Socially Distant, Except for the Dogs, Sheep and Chickens

“I’m launching myself maybe in a suicidal mission; I don’t know,” she said after rehearsal, sitting on the porch in a director’s chair and unleashing a long, bubbling laugh. At a safe social distance from me, she wore a floral mask that she removed only when she sipped from her bottle of kombucha, and added in her Italian lilt, “But it is an experiment.”

The show is a biodiversity sequel of sorts to “Green Porno,” the theatrical lecture she adapted from her captivatingly odd Sundance Channel series of film shorts, in which a surreally costumed Rossellini would act out the mating habits of bees, say, or earthworms, relating scientific facts with dramatic hilarity.

“Sex and Consequences,” which alternates live performance with shorts both old and new, is about genetic inheritance and social evolution, filtered through absurdity and abetted by playful design. The sheep will make an appearance, so keep your eyes peeled for Garbo, the shy, spotted one. Rossellini’s dog Morsi, who was billed as Pan in her 2018 stage piece “Link Link Circus,” — and who turns out to be an incorrigible chaser of chickens — grabs a bit of spotlight here, too.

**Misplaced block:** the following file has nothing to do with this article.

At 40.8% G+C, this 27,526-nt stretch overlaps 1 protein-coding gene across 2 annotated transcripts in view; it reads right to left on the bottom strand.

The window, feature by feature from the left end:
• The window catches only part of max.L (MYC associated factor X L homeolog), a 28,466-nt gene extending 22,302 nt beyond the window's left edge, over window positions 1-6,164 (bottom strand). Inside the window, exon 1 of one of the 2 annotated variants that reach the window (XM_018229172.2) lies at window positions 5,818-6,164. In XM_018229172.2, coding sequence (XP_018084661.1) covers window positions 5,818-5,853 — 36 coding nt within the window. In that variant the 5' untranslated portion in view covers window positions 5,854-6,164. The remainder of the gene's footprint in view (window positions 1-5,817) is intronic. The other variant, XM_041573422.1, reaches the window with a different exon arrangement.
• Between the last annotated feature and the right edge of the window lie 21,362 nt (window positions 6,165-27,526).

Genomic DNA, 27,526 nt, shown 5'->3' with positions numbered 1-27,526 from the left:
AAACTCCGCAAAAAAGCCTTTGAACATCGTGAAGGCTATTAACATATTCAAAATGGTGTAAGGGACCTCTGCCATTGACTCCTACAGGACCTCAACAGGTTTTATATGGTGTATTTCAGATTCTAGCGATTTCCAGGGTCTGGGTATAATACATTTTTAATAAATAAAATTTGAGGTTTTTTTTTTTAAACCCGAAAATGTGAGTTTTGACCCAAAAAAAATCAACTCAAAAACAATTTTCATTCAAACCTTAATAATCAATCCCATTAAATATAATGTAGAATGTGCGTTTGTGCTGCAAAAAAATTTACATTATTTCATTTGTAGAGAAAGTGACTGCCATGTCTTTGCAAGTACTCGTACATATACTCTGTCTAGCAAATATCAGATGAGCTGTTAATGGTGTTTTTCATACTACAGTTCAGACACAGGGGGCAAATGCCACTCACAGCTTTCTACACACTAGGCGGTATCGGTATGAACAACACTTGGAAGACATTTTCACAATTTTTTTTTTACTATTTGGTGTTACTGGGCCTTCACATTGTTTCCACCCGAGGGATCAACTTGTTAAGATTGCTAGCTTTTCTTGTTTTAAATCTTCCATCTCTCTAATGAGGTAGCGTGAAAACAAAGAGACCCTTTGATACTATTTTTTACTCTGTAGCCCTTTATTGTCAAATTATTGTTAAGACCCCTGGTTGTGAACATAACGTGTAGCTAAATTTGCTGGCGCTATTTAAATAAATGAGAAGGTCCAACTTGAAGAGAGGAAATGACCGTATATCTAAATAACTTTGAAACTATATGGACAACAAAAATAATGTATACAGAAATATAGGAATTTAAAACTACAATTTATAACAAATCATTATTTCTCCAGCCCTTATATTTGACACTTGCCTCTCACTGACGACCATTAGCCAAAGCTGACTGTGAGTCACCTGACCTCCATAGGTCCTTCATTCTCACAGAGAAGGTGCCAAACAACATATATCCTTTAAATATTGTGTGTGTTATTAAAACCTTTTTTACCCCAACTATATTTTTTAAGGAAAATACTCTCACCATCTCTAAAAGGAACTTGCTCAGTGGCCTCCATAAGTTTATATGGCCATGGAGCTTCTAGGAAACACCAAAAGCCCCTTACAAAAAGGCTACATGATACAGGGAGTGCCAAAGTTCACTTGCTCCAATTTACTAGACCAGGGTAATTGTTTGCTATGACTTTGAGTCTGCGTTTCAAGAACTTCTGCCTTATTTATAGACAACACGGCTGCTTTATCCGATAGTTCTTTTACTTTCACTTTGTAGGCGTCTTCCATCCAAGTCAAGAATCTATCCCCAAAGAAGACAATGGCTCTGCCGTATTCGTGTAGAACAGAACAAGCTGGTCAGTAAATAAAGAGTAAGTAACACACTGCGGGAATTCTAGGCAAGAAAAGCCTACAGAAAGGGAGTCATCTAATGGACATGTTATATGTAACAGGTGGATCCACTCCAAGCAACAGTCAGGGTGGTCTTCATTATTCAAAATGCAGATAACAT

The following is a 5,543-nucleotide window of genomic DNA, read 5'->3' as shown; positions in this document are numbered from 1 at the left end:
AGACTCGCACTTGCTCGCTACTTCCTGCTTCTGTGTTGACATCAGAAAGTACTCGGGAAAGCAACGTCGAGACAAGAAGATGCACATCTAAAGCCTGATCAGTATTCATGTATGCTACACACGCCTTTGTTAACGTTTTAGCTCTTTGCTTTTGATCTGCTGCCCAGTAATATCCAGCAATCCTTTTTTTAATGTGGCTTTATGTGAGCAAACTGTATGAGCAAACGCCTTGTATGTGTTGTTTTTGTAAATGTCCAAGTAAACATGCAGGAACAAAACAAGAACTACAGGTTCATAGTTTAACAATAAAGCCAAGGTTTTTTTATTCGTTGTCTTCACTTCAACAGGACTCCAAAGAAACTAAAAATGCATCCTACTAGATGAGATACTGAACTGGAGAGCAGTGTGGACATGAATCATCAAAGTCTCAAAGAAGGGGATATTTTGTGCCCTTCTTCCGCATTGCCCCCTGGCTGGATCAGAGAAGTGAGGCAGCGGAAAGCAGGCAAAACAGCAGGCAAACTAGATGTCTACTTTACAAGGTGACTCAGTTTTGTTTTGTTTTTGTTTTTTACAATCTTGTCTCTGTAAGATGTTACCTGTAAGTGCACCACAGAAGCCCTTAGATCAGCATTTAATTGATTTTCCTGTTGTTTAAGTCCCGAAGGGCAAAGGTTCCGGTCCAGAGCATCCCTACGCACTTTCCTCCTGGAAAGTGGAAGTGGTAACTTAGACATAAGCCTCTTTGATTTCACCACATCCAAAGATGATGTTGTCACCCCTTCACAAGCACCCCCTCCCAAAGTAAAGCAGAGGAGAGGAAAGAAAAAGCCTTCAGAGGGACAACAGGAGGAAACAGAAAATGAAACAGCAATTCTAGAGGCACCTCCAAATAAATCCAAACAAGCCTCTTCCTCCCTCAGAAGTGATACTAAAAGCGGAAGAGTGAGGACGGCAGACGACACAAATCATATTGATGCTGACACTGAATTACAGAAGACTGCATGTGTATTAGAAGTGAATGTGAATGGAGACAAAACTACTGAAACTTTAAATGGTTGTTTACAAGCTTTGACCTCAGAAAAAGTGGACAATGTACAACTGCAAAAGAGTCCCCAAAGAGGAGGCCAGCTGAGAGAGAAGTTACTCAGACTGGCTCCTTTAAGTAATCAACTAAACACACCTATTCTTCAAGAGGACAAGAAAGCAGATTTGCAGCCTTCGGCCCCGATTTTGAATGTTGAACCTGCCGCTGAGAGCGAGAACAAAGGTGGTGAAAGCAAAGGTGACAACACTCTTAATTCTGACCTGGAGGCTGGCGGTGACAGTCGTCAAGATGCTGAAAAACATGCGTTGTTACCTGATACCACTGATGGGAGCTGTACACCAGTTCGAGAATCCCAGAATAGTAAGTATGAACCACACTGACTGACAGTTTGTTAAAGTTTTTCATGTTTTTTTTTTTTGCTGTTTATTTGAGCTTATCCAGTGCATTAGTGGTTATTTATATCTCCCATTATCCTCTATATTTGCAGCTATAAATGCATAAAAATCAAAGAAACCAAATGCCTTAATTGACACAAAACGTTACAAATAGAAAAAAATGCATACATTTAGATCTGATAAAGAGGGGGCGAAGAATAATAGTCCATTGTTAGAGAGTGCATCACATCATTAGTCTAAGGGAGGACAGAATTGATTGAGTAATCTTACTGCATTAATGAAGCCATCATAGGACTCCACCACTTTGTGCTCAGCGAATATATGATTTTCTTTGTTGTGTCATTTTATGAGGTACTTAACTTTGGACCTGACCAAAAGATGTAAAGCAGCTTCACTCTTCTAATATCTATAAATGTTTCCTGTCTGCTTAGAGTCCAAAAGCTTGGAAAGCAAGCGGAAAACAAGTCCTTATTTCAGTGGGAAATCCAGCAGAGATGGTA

And Rossellini, who is 68 and has a master’s degree in animal behavior and conservation from Hunter College, will once again don the costume she calls “my naked suit,” which she wore fleetingly in “Link Link.” It’s like a cheerful cartoon version of an unclothed female form.

Magid, the director, is best known as a founder of the juggling comedy troupe the Flying Karamazov Brothers. To him, the deadly serious topic beneath the humor of “Sex and Consequences” is what he sees as Rossellini’s real interest, “the very essence of life itself.”

“What she’s playing with,” he said later, by phone, “is everybody’s narrow vision of what sex is, and what is appropriate sex. She really blows out of the water all the different ways that nature has found to make life continue to regenerate.”

A curious thing about Rossellini, the daughter of famous parents — her mother was the Swedish film star Ingrid Bergman, her father the Italian neorealist director Roberto Rossellini — is that what she became famous for herself was not what she had originally hoped to do.

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